When my parents went on holiday in 2008 I relapsed because the house was too empty and quiet and I couldn’t stand being alone with my thoughts. When my parents went on holiday last month I was fine. When I was 18 and an older girl I looked up to hugely relapsed I did too, because I lost hope that I could do it if she couldn’t. This time I have kept going regardless of where my friends are in recovery. When I tried to talk about the rape last year in therapy I started cutting my intake back that day to cope with the anxiety and disgust. When I starting talking about it with Julie a couple of months ago I felt proud and defiant to be facing the PTSD, and I was happy to carry on fighting the eating disorder alongside that. In 2007 I stopped eating when I was very depressed and hopeless that things would ever change. This year I became convinced that the depression was coming back in September, and although I was terrified and exhausted I carried on eating just the same, because I finally realised that starving myself is not the solution. And last year in York my relapse snowballed after I had the flu for a fortnight. I’m pretty sick at the moment but I’m not using it as an excuse to let my standards or my motivation slip.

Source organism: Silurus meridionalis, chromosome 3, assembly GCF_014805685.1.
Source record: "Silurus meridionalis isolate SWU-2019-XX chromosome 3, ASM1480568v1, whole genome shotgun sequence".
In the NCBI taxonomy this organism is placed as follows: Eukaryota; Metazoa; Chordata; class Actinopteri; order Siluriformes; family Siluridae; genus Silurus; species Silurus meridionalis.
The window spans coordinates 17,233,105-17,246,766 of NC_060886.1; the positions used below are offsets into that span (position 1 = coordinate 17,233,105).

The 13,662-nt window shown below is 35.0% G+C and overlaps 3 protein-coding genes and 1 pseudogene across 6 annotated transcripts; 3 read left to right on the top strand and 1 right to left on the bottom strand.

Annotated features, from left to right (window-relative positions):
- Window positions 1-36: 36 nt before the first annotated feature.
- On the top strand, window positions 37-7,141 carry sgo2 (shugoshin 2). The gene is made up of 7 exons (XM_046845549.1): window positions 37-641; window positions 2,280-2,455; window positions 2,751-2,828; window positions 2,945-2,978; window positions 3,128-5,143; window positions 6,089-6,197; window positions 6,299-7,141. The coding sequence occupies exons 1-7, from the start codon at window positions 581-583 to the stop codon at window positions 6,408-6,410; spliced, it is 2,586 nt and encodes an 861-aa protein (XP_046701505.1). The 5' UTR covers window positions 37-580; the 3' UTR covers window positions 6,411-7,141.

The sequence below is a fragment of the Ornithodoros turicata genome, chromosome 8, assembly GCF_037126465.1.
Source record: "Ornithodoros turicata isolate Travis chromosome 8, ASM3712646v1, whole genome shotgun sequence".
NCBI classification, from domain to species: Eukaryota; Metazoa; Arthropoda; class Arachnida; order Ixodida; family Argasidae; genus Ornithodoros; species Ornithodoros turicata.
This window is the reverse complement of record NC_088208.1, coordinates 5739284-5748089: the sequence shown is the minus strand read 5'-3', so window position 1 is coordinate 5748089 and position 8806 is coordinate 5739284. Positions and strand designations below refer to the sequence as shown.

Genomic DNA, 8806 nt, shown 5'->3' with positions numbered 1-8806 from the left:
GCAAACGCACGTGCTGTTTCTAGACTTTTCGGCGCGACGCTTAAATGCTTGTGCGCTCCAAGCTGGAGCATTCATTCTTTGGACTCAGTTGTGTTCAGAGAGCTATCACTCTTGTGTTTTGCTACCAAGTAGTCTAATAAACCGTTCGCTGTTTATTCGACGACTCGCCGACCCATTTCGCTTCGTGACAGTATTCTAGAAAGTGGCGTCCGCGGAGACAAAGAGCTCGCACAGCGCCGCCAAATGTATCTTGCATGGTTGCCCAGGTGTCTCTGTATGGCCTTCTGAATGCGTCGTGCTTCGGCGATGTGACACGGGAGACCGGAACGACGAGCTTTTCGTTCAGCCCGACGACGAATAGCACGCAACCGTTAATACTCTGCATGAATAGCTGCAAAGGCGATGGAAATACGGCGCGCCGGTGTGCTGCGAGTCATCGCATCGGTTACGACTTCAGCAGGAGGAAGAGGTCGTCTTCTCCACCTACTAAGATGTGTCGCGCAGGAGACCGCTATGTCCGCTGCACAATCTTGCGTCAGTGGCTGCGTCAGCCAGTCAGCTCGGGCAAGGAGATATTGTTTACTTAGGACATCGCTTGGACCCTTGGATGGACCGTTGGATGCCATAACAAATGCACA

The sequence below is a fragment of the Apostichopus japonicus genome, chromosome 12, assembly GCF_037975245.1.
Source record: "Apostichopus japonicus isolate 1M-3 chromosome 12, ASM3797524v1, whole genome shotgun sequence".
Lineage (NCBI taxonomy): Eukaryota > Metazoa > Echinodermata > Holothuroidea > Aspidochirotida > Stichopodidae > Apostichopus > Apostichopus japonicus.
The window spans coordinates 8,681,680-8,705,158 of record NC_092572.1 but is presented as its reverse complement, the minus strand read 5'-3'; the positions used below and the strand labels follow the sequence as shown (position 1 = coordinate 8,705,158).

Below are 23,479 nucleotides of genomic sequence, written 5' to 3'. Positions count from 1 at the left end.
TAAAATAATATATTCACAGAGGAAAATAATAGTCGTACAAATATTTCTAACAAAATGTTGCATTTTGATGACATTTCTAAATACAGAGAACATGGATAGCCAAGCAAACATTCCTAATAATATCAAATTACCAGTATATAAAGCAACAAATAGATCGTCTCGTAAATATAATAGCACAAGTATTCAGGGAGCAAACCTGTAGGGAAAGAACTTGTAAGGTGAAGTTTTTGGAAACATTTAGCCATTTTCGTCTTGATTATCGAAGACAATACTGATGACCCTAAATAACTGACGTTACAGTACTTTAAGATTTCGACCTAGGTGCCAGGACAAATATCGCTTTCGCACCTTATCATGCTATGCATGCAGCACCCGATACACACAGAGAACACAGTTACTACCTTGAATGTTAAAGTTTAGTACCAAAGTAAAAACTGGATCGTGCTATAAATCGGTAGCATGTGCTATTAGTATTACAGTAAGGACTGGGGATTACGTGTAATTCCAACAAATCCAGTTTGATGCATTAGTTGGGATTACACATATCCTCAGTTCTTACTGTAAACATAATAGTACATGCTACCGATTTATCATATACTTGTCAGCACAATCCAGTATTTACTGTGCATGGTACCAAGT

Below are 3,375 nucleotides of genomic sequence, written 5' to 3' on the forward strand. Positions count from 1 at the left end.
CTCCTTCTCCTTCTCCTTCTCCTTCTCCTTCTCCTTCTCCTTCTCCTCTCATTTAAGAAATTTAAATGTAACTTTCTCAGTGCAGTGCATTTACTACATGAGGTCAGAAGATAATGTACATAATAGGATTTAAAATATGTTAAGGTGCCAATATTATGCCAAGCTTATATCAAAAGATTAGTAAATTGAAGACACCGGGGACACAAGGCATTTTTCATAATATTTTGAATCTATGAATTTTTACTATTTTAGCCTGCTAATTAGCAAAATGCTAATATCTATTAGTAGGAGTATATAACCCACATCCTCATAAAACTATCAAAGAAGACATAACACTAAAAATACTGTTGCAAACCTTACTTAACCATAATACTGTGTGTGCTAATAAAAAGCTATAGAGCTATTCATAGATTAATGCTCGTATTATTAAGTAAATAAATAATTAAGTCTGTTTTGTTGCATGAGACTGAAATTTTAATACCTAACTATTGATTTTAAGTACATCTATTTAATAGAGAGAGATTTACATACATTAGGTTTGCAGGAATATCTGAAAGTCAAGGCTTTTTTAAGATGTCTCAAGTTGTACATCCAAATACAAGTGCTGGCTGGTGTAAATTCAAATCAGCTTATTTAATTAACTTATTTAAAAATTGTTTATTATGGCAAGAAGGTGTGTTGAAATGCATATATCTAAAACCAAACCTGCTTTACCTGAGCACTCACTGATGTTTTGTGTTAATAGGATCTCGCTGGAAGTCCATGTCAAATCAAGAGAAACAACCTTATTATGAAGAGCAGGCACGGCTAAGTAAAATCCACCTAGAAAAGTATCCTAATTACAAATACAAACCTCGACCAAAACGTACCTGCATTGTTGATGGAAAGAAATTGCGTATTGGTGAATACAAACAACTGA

Most things in nature, micro and macroscopic, follow the path of least resistance. Humans are no different. For me, staying anorexic was a lot easier than even contemplating the idea of recovery, so recovery would not have happened naturally for me. It is going to take time and effort. It has gotten so much easier to keep myself motivated and to ignore eating disordered thoughts since March, I can’t believe how quickly things have improved myself. But becoming complacent would be dangerous, because the most unexpected things can make a person suddenly vulnerable. I can’t completely control everything that will happen to me in my life. Things are going to depress me, disappoint me, make me anxious. I am going to catch illnesses, lose my appetite, get stressed out, worry about people I care about, have to spend time alone in my head. But what I CAN control is how I react to those things. I can control my behaviour and I can refuse to allow myself to slip back into habitual thought patterns. I can keep reminding myself that anorexia is not really comforting or safe, it’s not a cure for depression or anxiety, it’s not a solution to anything – it’s an opportunistic mental illness that WILL try to jump on me every time I am vulnerable. But as long as I am vigilent, honest with myself and continue to work to keep myself motivated, I won’t let it slip under the door. I am in control of my life now, and my plans require being alive, fully conscious and able to feel and react to my experiences. There’s no room for anorexia in my head or my future now.